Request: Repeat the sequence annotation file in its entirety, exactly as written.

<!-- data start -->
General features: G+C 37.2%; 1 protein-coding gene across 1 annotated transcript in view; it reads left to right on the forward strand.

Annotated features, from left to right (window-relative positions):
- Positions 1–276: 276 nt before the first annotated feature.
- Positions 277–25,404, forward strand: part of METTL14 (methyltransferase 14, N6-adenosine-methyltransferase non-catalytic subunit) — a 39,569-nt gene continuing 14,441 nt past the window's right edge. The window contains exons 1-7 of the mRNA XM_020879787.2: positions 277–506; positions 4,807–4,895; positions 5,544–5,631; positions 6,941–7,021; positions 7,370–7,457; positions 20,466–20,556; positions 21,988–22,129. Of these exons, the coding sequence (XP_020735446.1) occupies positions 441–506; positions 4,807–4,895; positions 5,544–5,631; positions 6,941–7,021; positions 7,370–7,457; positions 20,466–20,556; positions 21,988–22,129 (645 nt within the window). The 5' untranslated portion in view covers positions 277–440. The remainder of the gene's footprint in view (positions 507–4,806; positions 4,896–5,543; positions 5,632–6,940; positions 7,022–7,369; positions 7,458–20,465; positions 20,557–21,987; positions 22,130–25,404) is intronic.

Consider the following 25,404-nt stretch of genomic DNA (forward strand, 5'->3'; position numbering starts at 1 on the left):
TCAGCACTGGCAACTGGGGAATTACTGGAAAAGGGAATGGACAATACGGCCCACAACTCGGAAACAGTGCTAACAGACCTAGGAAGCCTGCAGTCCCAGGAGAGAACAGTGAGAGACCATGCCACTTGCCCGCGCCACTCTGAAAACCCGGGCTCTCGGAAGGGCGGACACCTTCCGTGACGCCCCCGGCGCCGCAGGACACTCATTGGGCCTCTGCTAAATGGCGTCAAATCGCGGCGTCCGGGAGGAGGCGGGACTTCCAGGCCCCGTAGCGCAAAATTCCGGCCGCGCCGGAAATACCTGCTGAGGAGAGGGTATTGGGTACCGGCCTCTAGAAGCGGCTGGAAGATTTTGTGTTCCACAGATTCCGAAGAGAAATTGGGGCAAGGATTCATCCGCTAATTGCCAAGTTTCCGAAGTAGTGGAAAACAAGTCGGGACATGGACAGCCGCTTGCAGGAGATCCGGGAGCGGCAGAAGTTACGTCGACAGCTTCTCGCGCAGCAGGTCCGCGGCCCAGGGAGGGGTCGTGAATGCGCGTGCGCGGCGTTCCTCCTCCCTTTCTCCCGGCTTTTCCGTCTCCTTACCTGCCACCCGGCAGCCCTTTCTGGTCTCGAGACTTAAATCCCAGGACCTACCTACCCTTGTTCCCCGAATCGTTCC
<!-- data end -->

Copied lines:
General features: G+C 37.2%; 1 protein-coding gene across 1 annotated transcript in view; it reads left to right on the forward strand.

Annotated features, from left to right (window-relative positions):
- Positions 1–276: 276 nt before the first annotated feature.
- Positions 277–25,404, forward strand: part of METTL14 (methyltransferase 14, N6-adenosine-methyltransferase non-catalytic subunit) — a 39,569-nt gene continuing 14,441 nt past the window's right edge. The window contains exons 1-7 of the mRNA XM_020879787.2: positions 277–506; positions 4,807–4,895; positions 5,544–5,631; positions 6,941–7,021; positions 7,370–7,457; positions 20,466–20,556; positions 21,988–22,129. Of these exons, the coding sequence (XP_020735446.1) occupies positions 441–506; positions 4,807–4,895; positions 5,544–5,631; positions 6,941–7,021; positions 7,370–7,457; positions 20,466–20,556; positions 21,988–22,129 (645 nt within the window). The 5' untranslated portion in view covers positions 277–440. The remainder of the gene's footprint in view (positions 507–4,806; positions 4,896–5,543; positions 5,632–6,940; positions 7,022–7,369; positions 7,458–20,465; positions 20,557–21,987; positions 22,130–25,404) is intronic.

Consider the following 25,404-nt stretch of genomic DNA (forward strand, 5'->3'; position numbering starts at 1 on the left):
TCAGCACTGGCAACTGGGGAATTACTGGAAAAGGGAATGGACAATACGGCCCACAACTCGGAAACAGTGCTAACAGACCTAGGAAGCCTGCAGTCCCAGGAGAGAACAGTGAGAGACCATGCCACTTGCCCGCGCCACTCTGAAAACCCGGGCTCTCGGAAGGGCGGACACCTTCCGTGACGCCCCCGGCGCCGCAGGACACTCATTGGGCCTCTGCTAAATGGCGTCAAATCGCGGCGTCCGGGAGGAGGCGGGACTTCCAGGCCCCGTAGCGCAAAATTCCGGCCGCGCCGGAAATACCTGCTGAGGAGAGGGTATTGGGTACCGGCCTCTAGAAGCGGCTGGAAGATTTTGTGTTCCACAGATTCCGAAGAGAAATTGGGGCAAGGATTCATCCGCTAATTGCCAAGTTTCCGAAGTAGTGGAAAACAAGTCGGGACATGGACAGCCGCTTGCAGGAGATCCGGGAGCGGCAGAAGTTACGTCGACAGCTTCTCGCGCAGCAGGTCCGCGGCCCAGGGAGGGGTCGTGAATGCGCGTGCGCGGCGTTCCTCCTCCCTTTCTCCCGGCTTTTCCGTCTCCTTACCTGCCACCCGGCAGCCCTTTCTGGTCTCGAGACTTAAATCCCAGGACCTACCTACCCTTGTTCCCCGAATCGTTCC